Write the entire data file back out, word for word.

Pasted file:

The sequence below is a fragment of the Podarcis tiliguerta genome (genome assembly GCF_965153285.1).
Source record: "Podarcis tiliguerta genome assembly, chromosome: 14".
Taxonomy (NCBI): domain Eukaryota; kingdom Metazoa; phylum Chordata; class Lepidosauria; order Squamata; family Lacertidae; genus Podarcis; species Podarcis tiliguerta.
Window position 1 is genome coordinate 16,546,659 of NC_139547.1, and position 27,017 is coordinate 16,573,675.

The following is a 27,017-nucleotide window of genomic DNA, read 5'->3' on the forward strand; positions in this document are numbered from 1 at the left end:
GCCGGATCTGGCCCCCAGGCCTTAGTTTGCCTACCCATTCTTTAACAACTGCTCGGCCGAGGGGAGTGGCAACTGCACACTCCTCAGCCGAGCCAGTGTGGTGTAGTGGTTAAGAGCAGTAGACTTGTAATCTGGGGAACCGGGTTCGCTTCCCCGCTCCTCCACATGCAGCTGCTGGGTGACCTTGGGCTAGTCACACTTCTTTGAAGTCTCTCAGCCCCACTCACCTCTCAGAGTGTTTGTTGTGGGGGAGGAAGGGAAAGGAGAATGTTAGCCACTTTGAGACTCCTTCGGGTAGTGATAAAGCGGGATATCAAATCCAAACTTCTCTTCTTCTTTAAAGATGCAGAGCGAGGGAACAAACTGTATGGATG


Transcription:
The sequence below is a fragment of the Podarcis tiliguerta genome (genome assembly GCF_965153285.1).
Source record: "Podarcis tiliguerta genome assembly, chromosome: 14".
Taxonomy (NCBI): domain Eukaryota; kingdom Metazoa; phylum Chordata; class Lepidosauria; order Squamata; family Lacertidae; genus Podarcis; species Podarcis tiliguerta.
Window position 1 is genome coordinate 16,546,659 of NC_139547.1, and position 27,017 is coordinate 16,573,675.

The following is a 27,017-nucleotide window of genomic DNA, read 5'->3' on the forward strand; positions in this document are numbered from 1 at the left end:
GCCGGATCTGGCCCCCAGGCCTTAGTTTGCCTACCCATTCTTTAACAACTGCTCGGCCGAGGGGAGTGGCAACTGCACACTCCTCAGCCGAGCCAGTGTGGTGTAGTGGTTAAGAGCAGTAGACTTGTAATCTGGGGAACCGGGTTCGCTTCCCCGCTCCTCCACATGCAGCTGCTGGGTGACCTTGGGCTAGTCACACTTCTTTGAAGTCTCTCAGCCCCACTCACCTCTCAGAGTGTTTGTTGTGGGGGAGGAAGGGAAAGGAGAATGTTAGCCACTTTGAGACTCCTTCGGGTAGTGATAAAGCGGGATATCAAATCCAAACTTCTCTTCTTCTTTAAAGATGCAGAGCGAGGGAACAAACTGTATGGATG